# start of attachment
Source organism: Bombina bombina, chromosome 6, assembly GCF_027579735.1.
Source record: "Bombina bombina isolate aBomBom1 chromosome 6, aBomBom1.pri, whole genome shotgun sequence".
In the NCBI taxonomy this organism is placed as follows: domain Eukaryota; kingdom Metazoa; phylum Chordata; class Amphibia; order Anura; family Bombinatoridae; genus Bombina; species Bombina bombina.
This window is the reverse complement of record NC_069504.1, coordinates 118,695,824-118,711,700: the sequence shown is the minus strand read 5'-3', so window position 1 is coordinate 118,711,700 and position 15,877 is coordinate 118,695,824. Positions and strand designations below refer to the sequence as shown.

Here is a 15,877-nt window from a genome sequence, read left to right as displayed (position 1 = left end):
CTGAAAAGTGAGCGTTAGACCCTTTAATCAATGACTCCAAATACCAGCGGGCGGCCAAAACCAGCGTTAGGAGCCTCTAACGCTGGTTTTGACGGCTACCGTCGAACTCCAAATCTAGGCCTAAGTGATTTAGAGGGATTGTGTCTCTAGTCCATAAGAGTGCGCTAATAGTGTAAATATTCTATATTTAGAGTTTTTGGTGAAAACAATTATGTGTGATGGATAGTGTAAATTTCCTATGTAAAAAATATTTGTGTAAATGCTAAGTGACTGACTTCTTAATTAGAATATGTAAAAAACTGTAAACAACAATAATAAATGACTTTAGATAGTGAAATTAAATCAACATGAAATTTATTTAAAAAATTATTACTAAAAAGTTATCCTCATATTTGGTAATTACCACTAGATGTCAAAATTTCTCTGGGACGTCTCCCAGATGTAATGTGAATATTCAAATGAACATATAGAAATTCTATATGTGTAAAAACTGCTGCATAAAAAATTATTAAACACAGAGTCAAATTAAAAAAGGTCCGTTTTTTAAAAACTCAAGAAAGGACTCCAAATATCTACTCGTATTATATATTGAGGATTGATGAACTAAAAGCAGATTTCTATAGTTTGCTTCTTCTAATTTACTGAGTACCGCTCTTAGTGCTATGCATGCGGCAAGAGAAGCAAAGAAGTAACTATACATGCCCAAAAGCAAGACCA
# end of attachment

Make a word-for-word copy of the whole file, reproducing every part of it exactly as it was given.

Source organism: Bombina bombina, chromosome 6, assembly GCF_027579735.1.
Source record: "Bombina bombina isolate aBomBom1 chromosome 6, aBomBom1.pri, whole genome shotgun sequence".
In the NCBI taxonomy this organism is placed as follows: domain Eukaryota; kingdom Metazoa; phylum Chordata; class Amphibia; order Anura; family Bombinatoridae; genus Bombina; species Bombina bombina.
This window is the reverse complement of record NC_069504.1, coordinates 118,695,824-118,711,700: the sequence shown is the minus strand read 5'-3', so window position 1 is coordinate 118,711,700 and position 15,877 is coordinate 118,695,824. Positions and strand designations below refer to the sequence as shown.

Here is a 15,877-nt window from a genome sequence, read left to right as displayed (position 1 = left end):
CTGAAAAGTGAGCGTTAGACCCTTTAATCAATGACTCCAAATACCAGCGGGCGGCCAAAACCAGCGTTAGGAGCCTCTAACGCTGGTTTTGACGGCTACCGTCGAACTCCAAATCTAGGCCTAAGTGATTTAGAGGGATTGTGTCTCTAGTCCATAAGAGTGCGCTAATAGTGTAAATATTCTATATTTAGAGTTTTTGGTGAAAACAATTATGTGTGATGGATAGTGTAAATTTCCTATGTAAAAAATATTTGTGTAAATGCTAAGTGACTGACTTCTTAATTAGAATATGTAAAAAACTGTAAACAACAATAATAAATGACTTTAGATAGTGAAATTAAATCAACATGAAATTTATTTAAAAAATTATTACTAAAAAGTTATCCTCATATTTGGTAATTACCACTAGATGTCAAAATTTCTCTGGGACGTCTCCCAGATGTAATGTGAATATTCAAATGAACATATAGAAATTCTATATGTGTAAAAACTGCTGCATAAAAAATTATTAAACACAGAGTCAAATTAAAAAAGGTCCGTTTTTTAAAAACTCAAGAAAGGACTCCAAATATCTACTCGTATTATATATTGAGGATTGATGAACTAAAAGCAGATTTCTATAGTTTGCTTCTTCTAATTTACTGAGTACCGCTCTTAGTGCTATGCATGCGGCAAGAGAAGCAAAGAAGTAACTATACATGCCCAAAAGCAAGACCA